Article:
I’ve thrown a spike curve my entire curveball throwing life (think I finally picked it up at 14 or 15…I finally learned it to better succeed in HS ball). The spike curve can be devastating in the hands of someone who can locate it (which was sort of day to day with me).

    Know of any reports of pitchers who throw the dry spitter? I know Vicente Padilla uses it (according to Joe Kerrigan whom I learned the pitch from) but haven’t heard anyone else speak of it. Acts like a splitter if you slick up your fingers with sweat. Otherwise it’s a standard issue sinker.

  9. Hecubot said...

    The kid that lead my son’s team to a State (Divisional) Little League championship in 2008 threw a true knuckle-curve.  His dad threw an excellent knuckleball and taught him the grip.  It had a fantastic downward break.  If he didn’t hang it, it was just about unhittable.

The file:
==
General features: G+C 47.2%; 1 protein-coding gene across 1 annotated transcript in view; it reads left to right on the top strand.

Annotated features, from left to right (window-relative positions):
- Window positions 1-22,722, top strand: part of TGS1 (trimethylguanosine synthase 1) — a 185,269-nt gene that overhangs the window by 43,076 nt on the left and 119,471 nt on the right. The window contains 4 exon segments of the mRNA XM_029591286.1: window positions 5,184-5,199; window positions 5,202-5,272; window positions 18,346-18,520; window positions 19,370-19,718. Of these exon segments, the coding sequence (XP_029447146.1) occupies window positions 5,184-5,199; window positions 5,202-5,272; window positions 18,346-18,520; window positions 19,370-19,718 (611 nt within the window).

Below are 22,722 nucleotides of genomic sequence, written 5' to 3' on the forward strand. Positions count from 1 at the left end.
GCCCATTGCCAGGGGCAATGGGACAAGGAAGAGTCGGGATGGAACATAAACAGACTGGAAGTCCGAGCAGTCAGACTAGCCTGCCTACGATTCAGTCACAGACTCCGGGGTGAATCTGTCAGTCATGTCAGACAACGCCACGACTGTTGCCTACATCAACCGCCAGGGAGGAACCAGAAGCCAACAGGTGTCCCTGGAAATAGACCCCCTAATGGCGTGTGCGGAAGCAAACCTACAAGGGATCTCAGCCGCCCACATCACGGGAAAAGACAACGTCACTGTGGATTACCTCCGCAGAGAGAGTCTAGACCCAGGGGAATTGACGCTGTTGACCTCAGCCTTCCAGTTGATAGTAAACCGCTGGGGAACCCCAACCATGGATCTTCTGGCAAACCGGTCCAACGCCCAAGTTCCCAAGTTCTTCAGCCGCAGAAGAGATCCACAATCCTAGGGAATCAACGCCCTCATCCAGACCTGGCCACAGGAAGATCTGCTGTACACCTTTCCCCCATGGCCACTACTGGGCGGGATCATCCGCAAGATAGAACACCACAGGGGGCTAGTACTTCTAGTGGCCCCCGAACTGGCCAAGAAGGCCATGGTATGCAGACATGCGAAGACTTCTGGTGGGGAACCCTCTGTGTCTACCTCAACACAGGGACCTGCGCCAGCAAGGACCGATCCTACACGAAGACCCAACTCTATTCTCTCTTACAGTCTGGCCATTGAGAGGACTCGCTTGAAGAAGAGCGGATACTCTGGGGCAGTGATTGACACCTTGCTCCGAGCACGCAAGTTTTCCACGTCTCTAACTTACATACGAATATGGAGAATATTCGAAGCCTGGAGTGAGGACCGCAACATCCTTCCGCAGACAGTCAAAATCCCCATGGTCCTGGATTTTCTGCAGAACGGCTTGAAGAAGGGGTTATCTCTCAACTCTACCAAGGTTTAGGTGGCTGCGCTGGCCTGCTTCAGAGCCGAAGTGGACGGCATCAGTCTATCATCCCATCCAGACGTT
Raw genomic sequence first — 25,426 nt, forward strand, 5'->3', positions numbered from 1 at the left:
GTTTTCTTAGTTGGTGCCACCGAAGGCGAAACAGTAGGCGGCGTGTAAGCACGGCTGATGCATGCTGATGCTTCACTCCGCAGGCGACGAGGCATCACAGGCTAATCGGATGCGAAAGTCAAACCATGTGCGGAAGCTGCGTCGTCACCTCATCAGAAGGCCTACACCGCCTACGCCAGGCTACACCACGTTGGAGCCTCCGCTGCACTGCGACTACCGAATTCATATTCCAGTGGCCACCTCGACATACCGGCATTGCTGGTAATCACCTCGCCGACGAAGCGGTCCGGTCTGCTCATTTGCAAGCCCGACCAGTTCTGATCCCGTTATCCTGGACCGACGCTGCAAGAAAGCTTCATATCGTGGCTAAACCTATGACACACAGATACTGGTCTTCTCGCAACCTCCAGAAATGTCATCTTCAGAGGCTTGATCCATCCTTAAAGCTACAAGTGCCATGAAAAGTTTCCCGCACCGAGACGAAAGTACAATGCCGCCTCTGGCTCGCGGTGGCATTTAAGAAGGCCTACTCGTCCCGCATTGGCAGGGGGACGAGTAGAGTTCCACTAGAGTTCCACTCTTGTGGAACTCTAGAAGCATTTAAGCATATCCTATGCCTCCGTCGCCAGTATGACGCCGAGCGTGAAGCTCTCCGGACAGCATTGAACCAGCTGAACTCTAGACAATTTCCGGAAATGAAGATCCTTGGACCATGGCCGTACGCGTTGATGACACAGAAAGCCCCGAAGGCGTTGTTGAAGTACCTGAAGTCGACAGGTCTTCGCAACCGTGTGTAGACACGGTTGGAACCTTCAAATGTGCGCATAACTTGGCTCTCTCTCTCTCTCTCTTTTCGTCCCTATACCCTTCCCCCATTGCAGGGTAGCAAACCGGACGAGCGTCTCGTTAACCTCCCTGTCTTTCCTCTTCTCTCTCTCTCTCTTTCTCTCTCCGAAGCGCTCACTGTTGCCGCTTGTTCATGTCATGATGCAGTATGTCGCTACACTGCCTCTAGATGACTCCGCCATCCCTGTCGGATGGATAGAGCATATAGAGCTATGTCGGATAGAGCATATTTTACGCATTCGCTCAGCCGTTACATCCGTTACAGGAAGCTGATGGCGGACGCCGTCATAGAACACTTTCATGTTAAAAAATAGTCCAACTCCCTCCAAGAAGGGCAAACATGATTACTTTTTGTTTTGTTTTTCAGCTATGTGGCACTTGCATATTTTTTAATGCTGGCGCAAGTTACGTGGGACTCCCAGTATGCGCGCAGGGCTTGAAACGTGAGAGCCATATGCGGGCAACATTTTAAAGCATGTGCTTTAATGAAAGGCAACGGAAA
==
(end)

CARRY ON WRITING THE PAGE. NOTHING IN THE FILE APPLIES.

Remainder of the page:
Though the catcher (in this case my son) has to work pretty hard since most of them dive into the dirt.

    Anyway, there are still some practitioners out there. And it’s a great pitch for younger pitchers because it doesn’t put any stress on the elbow.

    Trevor Cahill was throwing the spike curve all through the minors, and just switched to the traditional curveball last year.